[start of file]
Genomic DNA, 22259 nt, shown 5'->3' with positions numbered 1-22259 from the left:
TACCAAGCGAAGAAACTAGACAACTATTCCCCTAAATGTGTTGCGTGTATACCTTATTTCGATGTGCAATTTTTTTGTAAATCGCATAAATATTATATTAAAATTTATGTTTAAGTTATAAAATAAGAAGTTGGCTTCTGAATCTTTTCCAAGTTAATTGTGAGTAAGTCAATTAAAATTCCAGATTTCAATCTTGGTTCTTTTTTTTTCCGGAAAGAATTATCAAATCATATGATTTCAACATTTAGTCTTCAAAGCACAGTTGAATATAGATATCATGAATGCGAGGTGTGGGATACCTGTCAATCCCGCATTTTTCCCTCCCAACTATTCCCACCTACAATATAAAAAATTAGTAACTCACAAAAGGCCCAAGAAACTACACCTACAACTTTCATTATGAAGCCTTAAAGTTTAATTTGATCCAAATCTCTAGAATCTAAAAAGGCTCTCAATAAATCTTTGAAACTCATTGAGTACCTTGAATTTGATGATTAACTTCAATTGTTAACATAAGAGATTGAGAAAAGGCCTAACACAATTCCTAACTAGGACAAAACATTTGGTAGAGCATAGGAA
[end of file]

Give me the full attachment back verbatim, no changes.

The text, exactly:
Genomic DNA, 22259 nt, shown 5'->3' with positions numbered 1-22259 from the left:
TACCAAGCGAAGAAACTAGACAACTATTCCCCTAAATGTGTTGCGTGTATACCTTATTTCGATGTGCAATTTTTTTGTAAATCGCATAAATATTATATTAAAATTTATGTTTAAGTTATAAAATAAGAAGTTGGCTTCTGAATCTTTTCCAAGTTAATTGTGAGTAAGTCAATTAAAATTCCAGATTTCAATCTTGGTTCTTTTTTTTTCCGGAAAGAATTATCAAATCATATGATTTCAACATTTAGTCTTCAAAGCACAGTTGAATATAGATATCATGAATGCGAGGTGTGGGATACCTGTCAATCCCGCATTTTTCCCTCCCAACTATTCCCACCTACAATATAAAAAATTAGTAACTCACAAAAGGCCCAAGAAACTACACCTACAACTTTCATTATGAAGCCTTAAAGTTTAATTTGATCCAAATCTCTAGAATCTAAAAAGGCTCTCAATAAATCTTTGAAACTCATTGAGTACCTTGAATTTGATGATTAACTTCAATTGTTAACATAAGAGATTGAGAAAAGGCCTAACACAATTCCTAACTAGGACAAAACATTTGGTAGAGCATAGGAA